Actor Daniel Radcliffe says that he was told by his dresser on the set of the Harry Potter movies, that "money should give you room to maneuver in your life."
Radcliffe, who has a reported net worth of $110 million, said his fortune had given him the freedom to choose what projects he wanted to do as an actor. He admitted this was something few actors had the privilege of doing.
He was speaking on the BBC's Desert Island Discs radio program, which sees famous guests pick the eight songs they'd take if they were stranded on a remote island.
"This is something I was told by Will Steggle, my dresser in Potter — he said: 'money should give you room to maneuver in your life, at best that's is what it gives you — a bit of freedom to do what you like,'" he said on the show.
Radcliffe joked that he was "very bad at being famous," adding that there were others who had done "way more cool, crazy, wild stuff with their money."
The actor initially made his fortune starring as Harry Potter in the eponymously-named blockbuster franchise. The eight movies, which were based on the best-selling fantasy novels about a boy wizard, grossed $7.7 billion worldwide, according to Forbes.
Radcliffe said that he had managed to avoid becoming the stereotype of a burnt-out child actor since the movie series ended nine years ago, due to both the influence of his parents and the fact that he "loved being on set."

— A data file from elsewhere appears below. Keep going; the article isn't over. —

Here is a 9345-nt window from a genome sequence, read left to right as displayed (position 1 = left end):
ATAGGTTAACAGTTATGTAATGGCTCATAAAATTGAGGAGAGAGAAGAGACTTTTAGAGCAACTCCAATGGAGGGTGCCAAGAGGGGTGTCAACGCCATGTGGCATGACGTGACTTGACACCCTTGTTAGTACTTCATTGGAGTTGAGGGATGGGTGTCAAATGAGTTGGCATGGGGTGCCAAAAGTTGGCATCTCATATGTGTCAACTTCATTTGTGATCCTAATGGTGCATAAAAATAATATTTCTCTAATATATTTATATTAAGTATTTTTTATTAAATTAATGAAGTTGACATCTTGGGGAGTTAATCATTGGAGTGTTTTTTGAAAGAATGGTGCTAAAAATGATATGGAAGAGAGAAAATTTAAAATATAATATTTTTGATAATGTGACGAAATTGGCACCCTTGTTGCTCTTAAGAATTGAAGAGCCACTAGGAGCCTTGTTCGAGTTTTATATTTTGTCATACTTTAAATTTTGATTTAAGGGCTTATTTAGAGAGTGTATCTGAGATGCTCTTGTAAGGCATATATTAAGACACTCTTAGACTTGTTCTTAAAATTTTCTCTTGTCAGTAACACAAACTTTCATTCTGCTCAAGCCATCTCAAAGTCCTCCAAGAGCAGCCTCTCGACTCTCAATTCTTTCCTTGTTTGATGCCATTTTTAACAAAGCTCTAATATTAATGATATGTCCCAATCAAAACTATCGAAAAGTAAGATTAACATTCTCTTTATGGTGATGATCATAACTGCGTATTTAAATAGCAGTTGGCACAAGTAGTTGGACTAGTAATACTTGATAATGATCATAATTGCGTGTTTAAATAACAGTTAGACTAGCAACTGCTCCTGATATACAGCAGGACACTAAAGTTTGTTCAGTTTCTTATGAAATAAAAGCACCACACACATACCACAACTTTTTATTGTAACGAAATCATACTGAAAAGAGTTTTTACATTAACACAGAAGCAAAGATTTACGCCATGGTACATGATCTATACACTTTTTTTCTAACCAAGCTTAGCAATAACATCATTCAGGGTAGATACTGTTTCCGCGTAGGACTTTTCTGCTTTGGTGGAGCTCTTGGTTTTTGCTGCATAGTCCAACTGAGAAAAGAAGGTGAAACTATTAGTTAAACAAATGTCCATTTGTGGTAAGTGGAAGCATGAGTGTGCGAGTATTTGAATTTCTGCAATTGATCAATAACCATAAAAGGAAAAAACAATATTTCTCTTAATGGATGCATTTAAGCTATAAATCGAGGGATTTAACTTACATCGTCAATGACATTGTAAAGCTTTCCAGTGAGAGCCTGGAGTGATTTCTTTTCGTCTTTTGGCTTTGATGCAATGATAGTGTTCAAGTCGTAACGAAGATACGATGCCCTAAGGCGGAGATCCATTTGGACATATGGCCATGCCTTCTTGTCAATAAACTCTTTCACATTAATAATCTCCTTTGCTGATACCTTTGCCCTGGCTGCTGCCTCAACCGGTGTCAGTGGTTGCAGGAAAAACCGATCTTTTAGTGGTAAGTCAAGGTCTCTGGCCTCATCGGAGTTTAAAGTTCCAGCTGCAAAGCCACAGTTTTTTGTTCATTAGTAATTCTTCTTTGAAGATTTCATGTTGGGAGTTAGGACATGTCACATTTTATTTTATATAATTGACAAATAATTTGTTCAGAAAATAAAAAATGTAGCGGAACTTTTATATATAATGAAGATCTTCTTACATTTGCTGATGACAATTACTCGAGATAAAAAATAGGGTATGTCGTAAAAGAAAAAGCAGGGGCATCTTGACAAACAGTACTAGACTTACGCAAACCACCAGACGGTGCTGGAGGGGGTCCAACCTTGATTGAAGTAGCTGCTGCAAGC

However, he said he understood why this was not the case for all actors who had started working at young age and no longer enjoyed the job.
Some effectively become the "breadwinner" for their family, he said, with multiple people reliant on them to continue their career, making them feel pressured to work.
Radcliffe said he had a "vague sense of guilt" for having achieved success so young and believed initially, when going into rehearsals for other movies or plays, that others thought he had landed a role because he played Harry Potter.
"In large part, they are right, so you have to make sure you are bringing something else to the table," he said. "I think a little part of that will always be there in some respect, but if that's the thing that makes me work hard then fine."
Similarly, Radcliffe said it was "insane" to downplay how luck can influence a career as there are many "wonderfully talented and incredibly hard-working" people who are "just in the wrong place at the wrong time."
The actor also said that being called "stupid" at school had motivated him to work hard.
"I do think, generally speaking, my reaction to hearing something negative is to work very hard against it, even if I fear it's true," he said. "That doesn't mean I don't agree with it – often it's because I agree with it that I then feel like I have to work harder."